When rejection comes, you can learn to be thankful for it. Rejection is a closed door, and our life is shaped not only by the things that draw us joyfully, but by the things that pain us and force us to move into a new direction. When a door is closed, we discover new openings.
Rejection is a gift, and the person doing the rejection is our teacher. In fact, they may be our very good teacher. The greater the rejection, the larger the lesson may be. When rejection comes we may learn to say, regarding the rejecter, “Thank you for being my very good teacher.” When we are thankful for the lesson, we can wish the teacher well and be on our way. When we do not stop and learn the lesson, we are bound to repeat the mistake. We will come across more teachers. When rejection comes, it is time to stop and reflect.
Rejection is a gift that can be used to catapult one into seeking clarity. Clarity can help you grow as a person and move in a more productive direction. An inward look may reveal that you have placed too much power in another person’s opinion of you. You may have invested in an emotionally unavailable person or put them in the position of being your only source of comfort or affirmation.
When rejection comes, it can be helpful to ask: What is my role in this? Asking how you got there, can show you what needs to be changed next time. Ask: How am I allowing his or her opinion to define who I am? Where have I relinquished my responsibilities? Did I place all my eggs in one basket or did I seek out many possibilities?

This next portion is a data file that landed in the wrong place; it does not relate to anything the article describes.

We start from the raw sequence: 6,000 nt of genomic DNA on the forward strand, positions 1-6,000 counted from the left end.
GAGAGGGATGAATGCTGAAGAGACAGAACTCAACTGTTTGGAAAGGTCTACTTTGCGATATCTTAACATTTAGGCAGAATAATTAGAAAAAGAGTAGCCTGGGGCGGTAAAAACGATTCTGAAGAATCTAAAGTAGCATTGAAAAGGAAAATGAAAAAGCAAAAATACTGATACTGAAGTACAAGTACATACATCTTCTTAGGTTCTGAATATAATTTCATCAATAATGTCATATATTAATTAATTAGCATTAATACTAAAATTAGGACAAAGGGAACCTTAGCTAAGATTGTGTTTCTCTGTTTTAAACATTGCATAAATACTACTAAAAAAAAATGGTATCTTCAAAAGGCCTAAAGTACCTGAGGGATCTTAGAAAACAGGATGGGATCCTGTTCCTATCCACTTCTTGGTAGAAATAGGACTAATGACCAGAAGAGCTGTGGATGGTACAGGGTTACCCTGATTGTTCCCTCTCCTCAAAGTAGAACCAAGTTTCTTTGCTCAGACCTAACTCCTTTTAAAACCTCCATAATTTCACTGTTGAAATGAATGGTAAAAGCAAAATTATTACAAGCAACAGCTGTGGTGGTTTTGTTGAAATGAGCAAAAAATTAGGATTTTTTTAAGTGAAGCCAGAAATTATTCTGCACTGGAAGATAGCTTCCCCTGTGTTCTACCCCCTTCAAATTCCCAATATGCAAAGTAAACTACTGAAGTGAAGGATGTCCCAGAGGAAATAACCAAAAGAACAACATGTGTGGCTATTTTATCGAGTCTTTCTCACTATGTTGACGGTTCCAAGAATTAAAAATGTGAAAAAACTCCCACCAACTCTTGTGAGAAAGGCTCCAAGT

A time of rejection is a time to step back and review one’s priorities. A door is closing. What needs to happen next? What beliefs are faulty and need adjusting? Have you clung tightly to a relationship or an opportunity because your world view is that of scarcity? Is there really only one person, one opportunity, or one pathway? Be honest with yourself. Was your effort shoddy? Did you invest too much? Were you there as the other person’s teacher? Did you ignore warning signs along the way?
When we are honest with ourselves, and ask the hard questions, we grow from the experience. Rejection takes on new meaning. Rather than rejection feeling like a senseless wounding, we can see rejection as a moment of learning. Without the need to please others, or live by their opinions, what risks might you be willing to take? What new direction can you be heading? When you have shed the weight of rejection, you are free to seek out endless possibilities. Instead of anticipating the worst, why not predict the best? You may come out ahead. You have faced one lost; be thankful for what you are gaining. It is unnecessary to hate, when you are filled with gratitude, and you can see all the possibilities on the horizon. Be thankful always.